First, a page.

Dr Sara Caputo wins string of awards
Dr Sara Caputo, Lumley Research Fellow in History at Magdalene College, is on a winning streak. A rising star in eighteenth and nineteenth century transnational maritime history and British imperial history, Caputo has recently picked up six prizes for her pathbreaking scholarship. ‘I entered a few competitions last year, hoping that something would stick,’ she said, ‘but this has been a most incredible turn of events.’
Most recently, Caputo received the prestigious Ideas Prize, a £25,000 award from Aitken Alexander and Profile Books for a non-fiction book proposal by an academic. The entry, Tracks on the Ocean, will be her second book project.
‘In this book,’ she explained, ‘I want to look at how a simple representational device has gradually transformed our understanding of the world, and of our own movement across its surface. Tracks on the Ocean tells a cartographical and environmental history of maritime travel, Western colonial mobility, instrumental science and “modernity”. Winning the Ideas Prize was a complete, fantastic shock, and I am incredibly grateful for this opportunity to let my research speak to a larger audience.’
In March, she won the Scottish History Society Earl of Rosebery Prize for ‘Scottish young gentlemen in the Royal Navy, 1791-1818: William Macleod, William Rennie, Robert Ritchie’. The prize honours the best transcription with a scholarly apparatus of a manuscript source by an early career researcher. Caputo hopes that this project will become a two-volume edition entitled Scottish Young Gentlemen in the British Royal Navy, 1791-1818: William Macleod, William Rennie, Robert Ritchie.
In February, Caputo was named a co-winner of the Institute of Historical Research 2020 Sir Julian Corbett Prize in Modern Naval History for an unpublished article on naval history. The piece, 'Mercenary gentlemen? The transnational service of foreign quarterdeck officers in the Royal Navy of the American and French Wars' is now forthcoming in Historical Research.
She also received Third Place in the International Committee for the History of Technology Maurice Daumas Prize for an article on the history of technology published in the last two years. The article, ‘Exploration and mortification: Fragile infrastructures, imperial narratives, and the self-sufficiency of British naval “discovery” vessels, 1760–1815,’ appeared in History of Science in November 2020.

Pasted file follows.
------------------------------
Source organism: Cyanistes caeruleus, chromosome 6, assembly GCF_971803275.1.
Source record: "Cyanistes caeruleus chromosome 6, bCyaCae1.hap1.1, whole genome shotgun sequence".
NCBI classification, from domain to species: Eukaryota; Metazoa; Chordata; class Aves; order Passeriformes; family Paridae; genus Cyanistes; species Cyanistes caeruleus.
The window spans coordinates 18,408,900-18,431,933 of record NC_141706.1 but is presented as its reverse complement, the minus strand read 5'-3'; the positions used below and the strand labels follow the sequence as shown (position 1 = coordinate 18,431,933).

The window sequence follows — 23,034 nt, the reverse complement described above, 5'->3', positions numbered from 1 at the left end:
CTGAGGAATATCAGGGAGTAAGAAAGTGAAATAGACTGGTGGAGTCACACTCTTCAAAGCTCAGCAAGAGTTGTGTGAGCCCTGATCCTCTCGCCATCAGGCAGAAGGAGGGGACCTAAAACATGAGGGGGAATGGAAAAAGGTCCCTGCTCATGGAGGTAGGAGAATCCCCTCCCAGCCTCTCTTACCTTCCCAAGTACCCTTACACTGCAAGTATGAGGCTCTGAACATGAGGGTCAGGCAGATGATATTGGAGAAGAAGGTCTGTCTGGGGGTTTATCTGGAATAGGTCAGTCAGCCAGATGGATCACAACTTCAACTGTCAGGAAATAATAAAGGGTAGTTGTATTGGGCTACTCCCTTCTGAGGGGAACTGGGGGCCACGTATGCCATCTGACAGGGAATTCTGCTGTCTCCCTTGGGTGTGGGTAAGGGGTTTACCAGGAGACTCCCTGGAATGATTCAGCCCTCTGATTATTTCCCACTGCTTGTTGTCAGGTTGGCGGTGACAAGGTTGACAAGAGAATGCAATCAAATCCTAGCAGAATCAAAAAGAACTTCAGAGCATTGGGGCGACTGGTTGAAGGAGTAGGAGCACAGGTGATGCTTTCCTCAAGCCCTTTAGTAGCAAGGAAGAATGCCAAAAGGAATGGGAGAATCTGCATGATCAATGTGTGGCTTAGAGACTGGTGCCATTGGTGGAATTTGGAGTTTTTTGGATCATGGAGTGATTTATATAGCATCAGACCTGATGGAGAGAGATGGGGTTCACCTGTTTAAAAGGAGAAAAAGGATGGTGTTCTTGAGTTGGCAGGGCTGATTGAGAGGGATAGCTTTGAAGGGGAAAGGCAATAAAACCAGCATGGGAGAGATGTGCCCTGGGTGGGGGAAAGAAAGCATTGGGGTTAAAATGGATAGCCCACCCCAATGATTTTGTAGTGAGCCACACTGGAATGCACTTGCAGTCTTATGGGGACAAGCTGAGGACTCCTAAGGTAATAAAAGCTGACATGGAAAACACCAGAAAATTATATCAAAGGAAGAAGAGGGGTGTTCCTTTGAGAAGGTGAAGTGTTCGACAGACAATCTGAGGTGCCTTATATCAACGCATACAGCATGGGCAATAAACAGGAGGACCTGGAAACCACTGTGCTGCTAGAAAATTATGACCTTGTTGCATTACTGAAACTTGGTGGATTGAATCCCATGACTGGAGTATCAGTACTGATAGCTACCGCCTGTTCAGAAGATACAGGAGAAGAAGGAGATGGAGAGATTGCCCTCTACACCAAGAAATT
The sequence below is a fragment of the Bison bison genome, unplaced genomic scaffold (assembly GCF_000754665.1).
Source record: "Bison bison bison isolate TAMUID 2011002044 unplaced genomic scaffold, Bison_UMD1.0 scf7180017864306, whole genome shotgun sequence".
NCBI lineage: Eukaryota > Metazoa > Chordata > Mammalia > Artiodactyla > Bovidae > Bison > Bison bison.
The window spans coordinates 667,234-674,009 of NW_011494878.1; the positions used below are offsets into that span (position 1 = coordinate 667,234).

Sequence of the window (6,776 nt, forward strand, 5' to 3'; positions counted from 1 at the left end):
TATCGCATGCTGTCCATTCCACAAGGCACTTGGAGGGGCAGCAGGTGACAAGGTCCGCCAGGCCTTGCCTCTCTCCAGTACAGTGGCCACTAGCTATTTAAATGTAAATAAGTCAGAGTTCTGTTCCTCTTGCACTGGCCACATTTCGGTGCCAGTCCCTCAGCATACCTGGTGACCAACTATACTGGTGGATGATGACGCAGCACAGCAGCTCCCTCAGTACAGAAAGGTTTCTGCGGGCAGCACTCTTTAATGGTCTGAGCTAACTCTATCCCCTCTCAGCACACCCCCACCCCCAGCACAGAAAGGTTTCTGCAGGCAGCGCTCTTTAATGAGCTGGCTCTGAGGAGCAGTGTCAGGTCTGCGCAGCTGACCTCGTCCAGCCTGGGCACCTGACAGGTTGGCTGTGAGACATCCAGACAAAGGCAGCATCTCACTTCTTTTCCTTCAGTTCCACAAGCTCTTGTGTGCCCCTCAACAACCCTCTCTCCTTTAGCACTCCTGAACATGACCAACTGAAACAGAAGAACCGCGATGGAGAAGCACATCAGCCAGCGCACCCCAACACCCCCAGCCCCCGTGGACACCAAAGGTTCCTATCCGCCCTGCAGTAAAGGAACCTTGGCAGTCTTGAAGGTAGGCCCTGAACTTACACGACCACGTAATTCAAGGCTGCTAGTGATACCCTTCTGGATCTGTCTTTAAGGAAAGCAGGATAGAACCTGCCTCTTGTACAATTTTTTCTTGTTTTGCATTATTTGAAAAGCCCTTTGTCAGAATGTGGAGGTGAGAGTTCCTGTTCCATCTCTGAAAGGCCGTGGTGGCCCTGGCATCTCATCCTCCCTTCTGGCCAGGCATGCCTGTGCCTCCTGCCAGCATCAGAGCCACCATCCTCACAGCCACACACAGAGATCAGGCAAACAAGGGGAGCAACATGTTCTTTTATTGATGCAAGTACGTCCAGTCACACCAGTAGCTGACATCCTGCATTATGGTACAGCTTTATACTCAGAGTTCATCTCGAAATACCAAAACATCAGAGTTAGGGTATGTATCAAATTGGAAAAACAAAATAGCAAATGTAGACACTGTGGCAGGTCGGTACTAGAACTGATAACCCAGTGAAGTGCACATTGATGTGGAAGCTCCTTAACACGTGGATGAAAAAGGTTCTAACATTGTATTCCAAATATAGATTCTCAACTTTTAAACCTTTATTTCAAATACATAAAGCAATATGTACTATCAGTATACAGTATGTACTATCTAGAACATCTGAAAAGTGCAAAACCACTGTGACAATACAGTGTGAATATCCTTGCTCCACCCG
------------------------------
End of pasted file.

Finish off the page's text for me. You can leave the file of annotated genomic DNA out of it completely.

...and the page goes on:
On top of all this, she received two prizes for her 2019 PhD thesis, 'Foreign Seamen and the British Navy, 1793-1815': the British Commission for Maritime History / Boydell & Brewer Prize, for best dissertation in maritime history completed in the UK, and, jointly with Dr Jake Subryan Richards, the Prince Consort and Thirlwall Prize & Seeley Medal from the History Faculty at Cambridge. As a Lumley Research Fellow, Caputo is currently turning this manuscript into what is sure to be an important book on the foreign sailors who served in the Royal Navy during the French Revolutionary and Napoleonic Wars.
Asked about the recent accolades, she said: "Any one of these prizes would make someone's year, and this year, of all times, I can't help but think that I have been hogging more than my fair share of joy. However, the genuine happiness of family, friends, and mentors upon hearing the repeated good news is what will leave the most lasting impression on me. Personally, I am determined to treat these recognitions as reminders to think of others even when the world tries to make it all about me, and to be immensely grateful for all the help, support, and caring with which I am constantly surrounded. Professionally, these prizes are especially meaningful because they validate different but interconnected strands of my research—projects nearing completion and projects that will be with me for many years to come, all gravitating around the notion that maritime history has much to give us still."